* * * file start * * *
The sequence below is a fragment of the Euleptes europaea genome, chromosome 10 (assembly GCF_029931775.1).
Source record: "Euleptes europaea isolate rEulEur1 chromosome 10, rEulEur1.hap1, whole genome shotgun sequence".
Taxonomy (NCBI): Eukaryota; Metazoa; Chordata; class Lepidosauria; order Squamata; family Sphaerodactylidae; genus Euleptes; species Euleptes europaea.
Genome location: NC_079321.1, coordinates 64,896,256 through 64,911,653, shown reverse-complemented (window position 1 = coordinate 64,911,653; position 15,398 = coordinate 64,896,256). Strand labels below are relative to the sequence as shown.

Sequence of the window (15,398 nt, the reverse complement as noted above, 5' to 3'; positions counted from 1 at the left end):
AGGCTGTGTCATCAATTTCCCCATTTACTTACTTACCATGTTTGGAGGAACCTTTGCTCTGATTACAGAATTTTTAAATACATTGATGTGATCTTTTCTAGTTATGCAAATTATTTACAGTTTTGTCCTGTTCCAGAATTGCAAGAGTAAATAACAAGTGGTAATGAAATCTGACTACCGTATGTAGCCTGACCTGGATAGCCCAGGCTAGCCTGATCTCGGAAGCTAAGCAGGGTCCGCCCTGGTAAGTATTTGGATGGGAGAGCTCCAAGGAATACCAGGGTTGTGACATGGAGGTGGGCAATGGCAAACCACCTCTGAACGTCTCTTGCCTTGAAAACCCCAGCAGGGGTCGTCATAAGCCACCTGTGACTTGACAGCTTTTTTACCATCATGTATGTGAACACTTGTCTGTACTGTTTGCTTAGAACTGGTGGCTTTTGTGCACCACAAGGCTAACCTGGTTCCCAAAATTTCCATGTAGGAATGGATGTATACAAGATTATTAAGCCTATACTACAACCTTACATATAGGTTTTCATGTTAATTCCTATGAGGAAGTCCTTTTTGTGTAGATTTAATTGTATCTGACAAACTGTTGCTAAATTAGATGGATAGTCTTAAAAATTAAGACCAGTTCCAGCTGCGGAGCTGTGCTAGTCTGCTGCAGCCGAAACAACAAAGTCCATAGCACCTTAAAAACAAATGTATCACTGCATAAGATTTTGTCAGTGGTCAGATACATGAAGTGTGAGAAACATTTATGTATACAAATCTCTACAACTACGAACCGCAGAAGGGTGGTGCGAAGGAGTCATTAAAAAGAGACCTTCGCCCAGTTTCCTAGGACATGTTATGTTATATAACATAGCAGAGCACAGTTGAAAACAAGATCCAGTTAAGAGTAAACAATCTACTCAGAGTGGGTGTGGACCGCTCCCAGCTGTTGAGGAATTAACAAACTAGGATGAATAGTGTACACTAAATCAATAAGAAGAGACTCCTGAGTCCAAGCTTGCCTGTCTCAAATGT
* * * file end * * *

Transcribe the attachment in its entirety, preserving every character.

The sequence below is a fragment of the Euleptes europaea genome, chromosome 10 (assembly GCF_029931775.1).
Source record: "Euleptes europaea isolate rEulEur1 chromosome 10, rEulEur1.hap1, whole genome shotgun sequence".
Taxonomy (NCBI): Eukaryota; Metazoa; Chordata; class Lepidosauria; order Squamata; family Sphaerodactylidae; genus Euleptes; species Euleptes europaea.
Genome location: NC_079321.1, coordinates 64,896,256 through 64,911,653, shown reverse-complemented (window position 1 = coordinate 64,911,653; position 15,398 = coordinate 64,896,256). Strand labels below are relative to the sequence as shown.

Sequence of the window (15,398 nt, the reverse complement as noted above, 5' to 3'; positions counted from 1 at the left end):
AGGCTGTGTCATCAATTTCCCCATTTACTTACTTACCATGTTTGGAGGAACCTTTGCTCTGATTACAGAATTTTTAAATACATTGATGTGATCTTTTCTAGTTATGCAAATTATTTACAGTTTTGTCCTGTTCCAGAATTGCAAGAGTAAATAACAAGTGGTAATGAAATCTGACTACCGTATGTAGCCTGACCTGGATAGCCCAGGCTAGCCTGATCTCGGAAGCTAAGCAGGGTCCGCCCTGGTAAGTATTTGGATGGGAGAGCTCCAAGGAATACCAGGGTTGTGACATGGAGGTGGGCAATGGCAAACCACCTCTGAACGTCTCTTGCCTTGAAAACCCCAGCAGGGGTCGTCATAAGCCACCTGTGACTTGACAGCTTTTTTACCATCATGTATGTGAACACTTGTCTGTACTGTTTGCTTAGAACTGGTGGCTTTTGTGCACCACAAGGCTAACCTGGTTCCCAAAATTTCCATGTAGGAATGGATGTATACAAGATTATTAAGCCTATACTACAACCTTACATATAGGTTTTCATGTTAATTCCTATGAGGAAGTCCTTTTTGTGTAGATTTAATTGTATCTGACAAACTGTTGCTAAATTAGATGGATAGTCTTAAAAATTAAGACCAGTTCCAGCTGCGGAGCTGTGCTAGTCTGCTGCAGCCGAAACAACAAAGTCCATAGCACCTTAAAAACAAATGTATCACTGCATAAGATTTTGTCAGTGGTCAGATACATGAAGTGTGAGAAACATTTATGTATACAAATCTCTACAACTACGAACCGCAGAAGGGTGGTGCGAAGGAGTCATTAAAAAGAGACCTTCGCCCAGTTTCCTAGGACATGTTATGTTATATAACATAGCAGAGCACAGTTGAAAACAAGATCCAGTTAAGAGTAAACAATCTACTCAGAGTGGGTGTGGACCGCTCCCAGCTGTTGAGGAATTAACAAACTAGGATGAATAGTGTACACTAAATCAATAAGAAGAGACTCCTGAGTCCAAGCTTGCCTGTCTCAAATGT